False dawns?

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The race!

Well, beware of cries of breakthroughs – at least, premature ones.  Much smaller numbers today, and a smaller group of people.  I had also set us quite a difficult lesson today, working on the physical theatre concept of people as things, playing doors, trees, furniture.  Which only works when the participants also get the idea that these objects have personality.  Tried out some reasonably successful exercises – as always, I am reassured when there is a certain amount of laughter – but it proved far more difficult when I tried to apply it to the opening of Red Riding Hood, creating first a cottage, then the woods, then the forest.  Which is a lot to take in at one time, and I should have remembered how tricky it is to go through the early stages of such physical scenes.  Even so, I was a little frustrated.

I had hoped to be able to cast someone other than Taiba as Red – she already has a very similar role in The Boy Who Cried Wolf – but there did not seem to be a sensible alternative.  We were also able to welcome back Ali, the hugely charismatic guy who has been missing for some weeks.  And gave him a first try at being the Wolf.  Unfortunately, his lack of English meant he was not really able to grasp what was required of him, and he withdrew – always a pity when I give someone something with which they cannot cope.

Ultimately, therefore, from a personal point of view, something of a disappointment, and all the more so after what had been a very successful class.

And the next lesson, I was back to just a few – six, reducing to four part-way through when Amjad and his mother Akram had to withdraw – they had received a phone call, so I presume had an appointment to attend.  Tried the lesson on slow-motion once again – it seemed that no-one remembered doing this before, so maybe I was just lucky.  There were some entertaining scenes – a couple of races, which are always full of potential.  And tried to introduce the idea that slow-motion and other devices were a way of sanitising, even mocking, violence.  But I also tried to convey to them that dealing with such a subject had to be their choice.  Rather a subtle concept, so I don’t know how successful it was.

Completed the lesson by sharing some cake with them; after all, it was my birthday!  Another plus was to get to know Hamed, from Iran, who told me his story.  He is a very nice man, and seems to be a loyal attendee, even though he has to come in from another nearby hotel.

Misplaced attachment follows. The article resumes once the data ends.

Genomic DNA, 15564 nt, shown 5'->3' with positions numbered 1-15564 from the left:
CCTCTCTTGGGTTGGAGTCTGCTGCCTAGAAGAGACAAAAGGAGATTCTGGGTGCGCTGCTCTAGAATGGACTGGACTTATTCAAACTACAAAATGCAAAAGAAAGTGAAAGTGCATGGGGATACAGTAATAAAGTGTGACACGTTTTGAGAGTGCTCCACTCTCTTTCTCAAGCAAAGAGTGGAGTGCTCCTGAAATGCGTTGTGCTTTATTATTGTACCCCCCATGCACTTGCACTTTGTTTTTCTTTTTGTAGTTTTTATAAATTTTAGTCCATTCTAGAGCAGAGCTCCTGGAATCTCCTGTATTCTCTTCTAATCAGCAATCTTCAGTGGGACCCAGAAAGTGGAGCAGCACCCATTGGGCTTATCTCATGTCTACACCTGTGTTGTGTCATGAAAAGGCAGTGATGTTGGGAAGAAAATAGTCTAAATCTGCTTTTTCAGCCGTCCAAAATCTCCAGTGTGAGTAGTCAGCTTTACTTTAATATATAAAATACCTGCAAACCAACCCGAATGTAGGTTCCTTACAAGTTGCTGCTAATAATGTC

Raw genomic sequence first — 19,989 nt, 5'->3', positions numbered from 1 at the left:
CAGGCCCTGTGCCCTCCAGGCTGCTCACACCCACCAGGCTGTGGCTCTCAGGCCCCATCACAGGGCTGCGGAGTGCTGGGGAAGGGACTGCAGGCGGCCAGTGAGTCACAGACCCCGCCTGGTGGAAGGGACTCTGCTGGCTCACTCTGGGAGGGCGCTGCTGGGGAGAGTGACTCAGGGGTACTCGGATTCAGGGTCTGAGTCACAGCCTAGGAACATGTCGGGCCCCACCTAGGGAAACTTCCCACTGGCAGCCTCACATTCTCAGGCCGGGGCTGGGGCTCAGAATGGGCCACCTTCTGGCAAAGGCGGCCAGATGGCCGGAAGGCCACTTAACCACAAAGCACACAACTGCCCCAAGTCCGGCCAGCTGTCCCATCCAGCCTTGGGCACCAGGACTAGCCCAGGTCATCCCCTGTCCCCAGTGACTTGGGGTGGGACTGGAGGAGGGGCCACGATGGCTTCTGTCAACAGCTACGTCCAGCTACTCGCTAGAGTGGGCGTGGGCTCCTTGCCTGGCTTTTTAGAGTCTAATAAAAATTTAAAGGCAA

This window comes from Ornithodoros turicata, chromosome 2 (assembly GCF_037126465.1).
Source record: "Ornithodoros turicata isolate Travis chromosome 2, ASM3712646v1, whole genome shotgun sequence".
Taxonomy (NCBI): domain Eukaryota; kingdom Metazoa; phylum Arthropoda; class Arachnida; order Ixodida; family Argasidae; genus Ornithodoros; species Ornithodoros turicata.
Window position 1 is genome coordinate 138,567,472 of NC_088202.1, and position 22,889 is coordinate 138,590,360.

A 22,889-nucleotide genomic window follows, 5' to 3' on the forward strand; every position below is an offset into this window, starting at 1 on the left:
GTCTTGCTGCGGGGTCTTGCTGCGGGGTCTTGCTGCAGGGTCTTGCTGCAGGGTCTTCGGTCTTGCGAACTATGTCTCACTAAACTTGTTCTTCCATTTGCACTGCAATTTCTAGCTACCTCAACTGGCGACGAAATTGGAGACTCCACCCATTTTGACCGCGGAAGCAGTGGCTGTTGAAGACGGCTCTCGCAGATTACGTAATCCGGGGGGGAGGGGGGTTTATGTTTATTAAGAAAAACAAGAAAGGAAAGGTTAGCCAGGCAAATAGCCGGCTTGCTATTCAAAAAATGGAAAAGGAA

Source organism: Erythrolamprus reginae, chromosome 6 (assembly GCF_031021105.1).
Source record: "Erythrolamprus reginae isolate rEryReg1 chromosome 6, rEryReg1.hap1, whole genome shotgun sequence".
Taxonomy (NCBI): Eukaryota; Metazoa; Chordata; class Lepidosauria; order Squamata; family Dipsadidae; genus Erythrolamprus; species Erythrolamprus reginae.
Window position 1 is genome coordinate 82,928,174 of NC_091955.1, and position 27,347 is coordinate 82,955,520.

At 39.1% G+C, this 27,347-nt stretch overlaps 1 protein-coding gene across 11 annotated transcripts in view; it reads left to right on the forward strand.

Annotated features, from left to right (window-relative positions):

Chris and cake

May 26th 1982

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Val taking advantage of the sunshine

At last, the weather broke, + some sunshine at last.  A rather hazy day, but real sun for all that.  And so, for the first time, we were able to obtain a sextant reading.  Unfortunately, it showed us to be a good bit further back than we’d thought, but then it’s no good being nourished by false notions.  Also managed to pick up the BBC, + so discover that Britain had launched their invasion of the Falklands, + had established a bridgehead, that the Pope was shortly arriving in Britain, that Aston Villa had won the European Cup, that Spurs and QPR had drawn in the Cup Final.  The replay was tomorrow, being broadcast live over the World Service, + so we were hoping to pick it up.  It felt almost uncanny to be listening in on England – we even caught a snatch of the Top 20 being played – + may have had something to do with our homesickness rising again.  Val + I had one of our periodic conversations about food – cups of tea, buttered buns, hot crumpets… Perfick, as Larkin would say (Pa, not Philip.)  A fine meal in the evening – chili, followed by cold rice pudding.  For once, there was even enough for me.  And then first watch for me, under a starry sky.

Things seem to be moving along just fine, with even the weather contributing.  And news from home is always good, even though it does create a certain tension, as I have to use the ship’s radio, and Jack does not think this is a valuable use of it.

Larkin, by the way, is a reference to a series of novels by H E Bates about the Larkin family – well worth reading, if English bucolic is your thing.